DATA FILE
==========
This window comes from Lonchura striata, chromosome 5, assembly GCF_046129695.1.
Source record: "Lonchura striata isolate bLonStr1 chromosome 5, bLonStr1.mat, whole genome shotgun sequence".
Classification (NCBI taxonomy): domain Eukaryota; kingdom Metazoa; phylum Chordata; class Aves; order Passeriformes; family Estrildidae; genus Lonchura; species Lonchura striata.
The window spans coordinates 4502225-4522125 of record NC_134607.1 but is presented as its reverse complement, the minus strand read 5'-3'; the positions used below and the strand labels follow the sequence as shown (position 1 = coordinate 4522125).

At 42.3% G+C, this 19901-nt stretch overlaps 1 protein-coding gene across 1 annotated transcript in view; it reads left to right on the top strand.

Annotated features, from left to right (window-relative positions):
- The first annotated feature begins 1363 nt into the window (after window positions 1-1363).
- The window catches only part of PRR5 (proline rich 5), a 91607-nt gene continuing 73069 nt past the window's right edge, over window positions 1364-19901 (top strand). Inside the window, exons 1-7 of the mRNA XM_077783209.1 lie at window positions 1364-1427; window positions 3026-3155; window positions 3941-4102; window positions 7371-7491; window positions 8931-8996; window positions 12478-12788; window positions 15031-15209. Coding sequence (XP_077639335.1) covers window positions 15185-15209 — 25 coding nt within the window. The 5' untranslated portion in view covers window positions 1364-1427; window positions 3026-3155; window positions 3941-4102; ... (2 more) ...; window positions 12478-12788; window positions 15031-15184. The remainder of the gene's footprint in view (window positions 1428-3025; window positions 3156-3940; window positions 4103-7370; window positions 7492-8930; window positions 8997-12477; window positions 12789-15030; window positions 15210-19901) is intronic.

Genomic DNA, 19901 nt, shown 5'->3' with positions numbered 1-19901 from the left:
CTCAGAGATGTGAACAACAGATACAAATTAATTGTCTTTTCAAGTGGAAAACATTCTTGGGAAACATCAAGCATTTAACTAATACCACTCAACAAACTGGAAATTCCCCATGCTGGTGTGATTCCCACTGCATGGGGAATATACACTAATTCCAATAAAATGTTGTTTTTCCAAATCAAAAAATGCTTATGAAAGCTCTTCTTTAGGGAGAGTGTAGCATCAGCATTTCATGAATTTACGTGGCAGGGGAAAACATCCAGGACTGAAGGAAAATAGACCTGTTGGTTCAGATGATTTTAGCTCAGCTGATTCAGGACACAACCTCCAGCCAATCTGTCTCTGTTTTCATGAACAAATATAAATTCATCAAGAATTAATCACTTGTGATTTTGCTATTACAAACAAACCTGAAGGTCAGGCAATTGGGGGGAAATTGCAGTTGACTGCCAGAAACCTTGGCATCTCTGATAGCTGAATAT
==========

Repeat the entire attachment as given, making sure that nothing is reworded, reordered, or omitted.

This window comes from Lonchura striata, chromosome 5, assembly GCF_046129695.1.
Source record: "Lonchura striata isolate bLonStr1 chromosome 5, bLonStr1.mat, whole genome shotgun sequence".
Classification (NCBI taxonomy): domain Eukaryota; kingdom Metazoa; phylum Chordata; class Aves; order Passeriformes; family Estrildidae; genus Lonchura; species Lonchura striata.
The window spans coordinates 4502225-4522125 of record NC_134607.1 but is presented as its reverse complement, the minus strand read 5'-3'; the positions used below and the strand labels follow the sequence as shown (position 1 = coordinate 4522125).

At 42.3% G+C, this 19901-nt stretch overlaps 1 protein-coding gene across 1 annotated transcript in view; it reads left to right on the top strand.

Annotated features, from left to right (window-relative positions):
- The first annotated feature begins 1363 nt into the window (after window positions 1-1363).
- The window catches only part of PRR5 (proline rich 5), a 91607-nt gene continuing 73069 nt past the window's right edge, over window positions 1364-19901 (top strand). Inside the window, exons 1-7 of the mRNA XM_077783209.1 lie at window positions 1364-1427; window positions 3026-3155; window positions 3941-4102; window positions 7371-7491; window positions 8931-8996; window positions 12478-12788; window positions 15031-15209. Coding sequence (XP_077639335.1) covers window positions 15185-15209 — 25 coding nt within the window. The 5' untranslated portion in view covers window positions 1364-1427; window positions 3026-3155; window positions 3941-4102; ... (2 more) ...; window positions 12478-12788; window positions 15031-15184. The remainder of the gene's footprint in view (window positions 1428-3025; window positions 3156-3940; window positions 4103-7370; window positions 7492-8930; window positions 8997-12477; window positions 12789-15030; window positions 15210-19901) is intronic.

Genomic DNA, 19901 nt, shown 5'->3' with positions numbered 1-19901 from the left:
CTCAGAGATGTGAACAACAGATACAAATTAATTGTCTTTTCAAGTGGAAAACATTCTTGGGAAACATCAAGCATTTAACTAATACCACTCAACAAACTGGAAATTCCCCATGCTGGTGTGATTCCCACTGCATGGGGAATATACACTAATTCCAATAAAATGTTGTTTTTCCAAATCAAAAAATGCTTATGAAAGCTCTTCTTTAGGGAGAGTGTAGCATCAGCATTTCATGAATTTACGTGGCAGGGGAAAACATCCAGGACTGAAGGAAAATAGACCTGTTGGTTCAGATGATTTTAGCTCAGCTGATTCAGGACACAACCTCCAGCCAATCTGTCTCTGTTTTCATGAACAAATATAAATTCATCAAGAATTAATCACTTGTGATTTTGCTATTACAAACAAACCTGAAGGTCAGGCAATTGGGGGGAAATTGCAGTTGACTGCCAGAAACCTTGGCATCTCTGATAGCTGAATAT